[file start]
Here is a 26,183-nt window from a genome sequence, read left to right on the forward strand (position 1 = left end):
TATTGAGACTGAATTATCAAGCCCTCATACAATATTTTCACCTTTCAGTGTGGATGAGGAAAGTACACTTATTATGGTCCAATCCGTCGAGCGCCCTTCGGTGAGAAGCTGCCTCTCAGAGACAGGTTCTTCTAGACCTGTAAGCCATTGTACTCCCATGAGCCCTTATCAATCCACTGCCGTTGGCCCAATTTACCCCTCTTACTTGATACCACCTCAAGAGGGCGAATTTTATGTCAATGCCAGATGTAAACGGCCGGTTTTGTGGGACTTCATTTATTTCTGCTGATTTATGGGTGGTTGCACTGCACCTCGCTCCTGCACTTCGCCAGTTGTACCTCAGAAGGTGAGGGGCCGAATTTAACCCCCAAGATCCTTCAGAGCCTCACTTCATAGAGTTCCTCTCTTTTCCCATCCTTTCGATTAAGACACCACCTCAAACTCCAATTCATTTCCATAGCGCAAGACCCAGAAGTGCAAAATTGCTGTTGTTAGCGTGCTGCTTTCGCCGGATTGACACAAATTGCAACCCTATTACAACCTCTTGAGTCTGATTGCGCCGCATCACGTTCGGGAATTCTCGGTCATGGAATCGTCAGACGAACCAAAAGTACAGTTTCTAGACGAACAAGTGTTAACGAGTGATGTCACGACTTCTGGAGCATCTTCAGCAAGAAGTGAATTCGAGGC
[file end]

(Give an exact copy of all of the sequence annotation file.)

Here is a 26,183-nt window from a genome sequence, read left to right on the forward strand (position 1 = left end):
TATTGAGACTGAATTATCAAGCCCTCATACAATATTTTCACCTTTCAGTGTGGATGAGGAAAGTACACTTATTATGGTCCAATCCGTCGAGCGCCCTTCGGTGAGAAGCTGCCTCTCAGAGACAGGTTCTTCTAGACCTGTAAGCCATTGTACTCCCATGAGCCCTTATCAATCCACTGCCGTTGGCCCAATTTACCCCTCTTACTTGATACCACCTCAAGAGGGCGAATTTTATGTCAATGCCAGATGTAAACGGCCGGTTTTGTGGGACTTCATTTATTTCTGCTGATTTATGGGTGGTTGCACTGCACCTCGCTCCTGCACTTCGCCAGTTGTACCTCAGAAGGTGAGGGGCCGAATTTAACCCCCAAGATCCTTCAGAGCCTCACTTCATAGAGTTCCTCTCTTTTCCCATCCTTTCGATTAAGACACCACCTCAAACTCCAATTCATTTCCATAGCGCAAGACCCAGAAGTGCAAAATTGCTGTTGTTAGCGTGCTGCTTTCGCCGGATTGACACAAATTGCAACCCTATTACAACCTCTTGAGTCTGATTGCGCCGCATCACGTTCGGGAATTCTCGGTCATGGAATCGTCAGACGAACCAAAAGTACAGTTTCTAGACGAACAAGTGTTAACGAGTGATGTCACGACTTCTGGAGCATCTTCAGCAAGAAGTGAATTCGAGGC